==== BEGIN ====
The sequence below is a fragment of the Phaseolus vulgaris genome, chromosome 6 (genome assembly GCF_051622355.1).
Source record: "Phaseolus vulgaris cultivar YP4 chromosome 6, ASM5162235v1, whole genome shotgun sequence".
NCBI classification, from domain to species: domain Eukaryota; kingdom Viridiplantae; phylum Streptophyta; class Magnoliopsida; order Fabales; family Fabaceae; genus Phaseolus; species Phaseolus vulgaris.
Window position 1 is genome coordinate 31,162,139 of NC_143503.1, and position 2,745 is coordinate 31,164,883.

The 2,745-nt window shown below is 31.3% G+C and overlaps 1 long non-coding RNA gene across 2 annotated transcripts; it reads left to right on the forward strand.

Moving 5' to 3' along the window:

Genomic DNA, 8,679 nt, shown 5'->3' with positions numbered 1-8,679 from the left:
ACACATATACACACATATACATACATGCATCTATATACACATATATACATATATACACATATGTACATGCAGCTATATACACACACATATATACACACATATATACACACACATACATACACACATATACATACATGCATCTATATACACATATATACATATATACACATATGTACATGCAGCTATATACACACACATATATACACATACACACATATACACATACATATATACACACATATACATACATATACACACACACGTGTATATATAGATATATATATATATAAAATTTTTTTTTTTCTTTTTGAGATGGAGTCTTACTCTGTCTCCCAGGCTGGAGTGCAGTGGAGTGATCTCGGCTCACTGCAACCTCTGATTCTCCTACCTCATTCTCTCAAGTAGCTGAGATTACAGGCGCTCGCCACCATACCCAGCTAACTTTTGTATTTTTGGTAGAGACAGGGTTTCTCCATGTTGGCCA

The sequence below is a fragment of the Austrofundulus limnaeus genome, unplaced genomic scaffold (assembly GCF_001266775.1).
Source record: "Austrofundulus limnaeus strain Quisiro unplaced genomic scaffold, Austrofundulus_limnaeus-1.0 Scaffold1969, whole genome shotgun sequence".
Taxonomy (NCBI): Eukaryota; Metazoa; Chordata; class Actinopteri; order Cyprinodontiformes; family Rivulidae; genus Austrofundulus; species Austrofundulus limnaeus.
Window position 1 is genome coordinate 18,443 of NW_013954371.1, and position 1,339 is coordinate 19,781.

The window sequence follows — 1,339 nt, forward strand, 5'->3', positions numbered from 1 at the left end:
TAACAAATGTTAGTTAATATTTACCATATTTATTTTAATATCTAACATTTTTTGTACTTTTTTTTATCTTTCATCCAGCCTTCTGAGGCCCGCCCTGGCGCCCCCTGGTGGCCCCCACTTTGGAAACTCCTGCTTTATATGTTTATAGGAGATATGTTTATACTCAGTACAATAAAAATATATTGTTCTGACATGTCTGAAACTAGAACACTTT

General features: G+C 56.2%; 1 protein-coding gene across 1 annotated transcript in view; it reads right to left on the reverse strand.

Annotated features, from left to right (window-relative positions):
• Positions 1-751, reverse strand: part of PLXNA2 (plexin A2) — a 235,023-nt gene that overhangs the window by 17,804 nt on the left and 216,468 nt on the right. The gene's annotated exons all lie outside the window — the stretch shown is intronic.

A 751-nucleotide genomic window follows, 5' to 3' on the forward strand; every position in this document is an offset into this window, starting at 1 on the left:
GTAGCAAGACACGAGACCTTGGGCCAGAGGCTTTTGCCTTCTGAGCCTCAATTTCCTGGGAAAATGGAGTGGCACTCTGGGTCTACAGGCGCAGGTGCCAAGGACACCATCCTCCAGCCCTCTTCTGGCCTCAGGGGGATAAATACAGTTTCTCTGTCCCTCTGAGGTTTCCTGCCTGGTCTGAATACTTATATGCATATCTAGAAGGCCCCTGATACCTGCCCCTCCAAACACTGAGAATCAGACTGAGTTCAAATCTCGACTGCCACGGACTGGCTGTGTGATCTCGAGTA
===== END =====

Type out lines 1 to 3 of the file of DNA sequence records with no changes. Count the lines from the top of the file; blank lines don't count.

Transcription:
The sequence below is a fragment of the Phaseolus vulgaris genome, chromosome 6 (genome assembly GCF_051622355.1).
Source record: "Phaseolus vulgaris cultivar YP4 chromosome 6, ASM5162235v1, whole genome shotgun sequence".
NCBI classification, from domain to species: domain Eukaryota; kingdom Viridiplantae; phylum Streptophyta; class Magnoliopsida; order Fabales; family Fabaceae; genus Phaseolus; species Phaseolus vulgaris.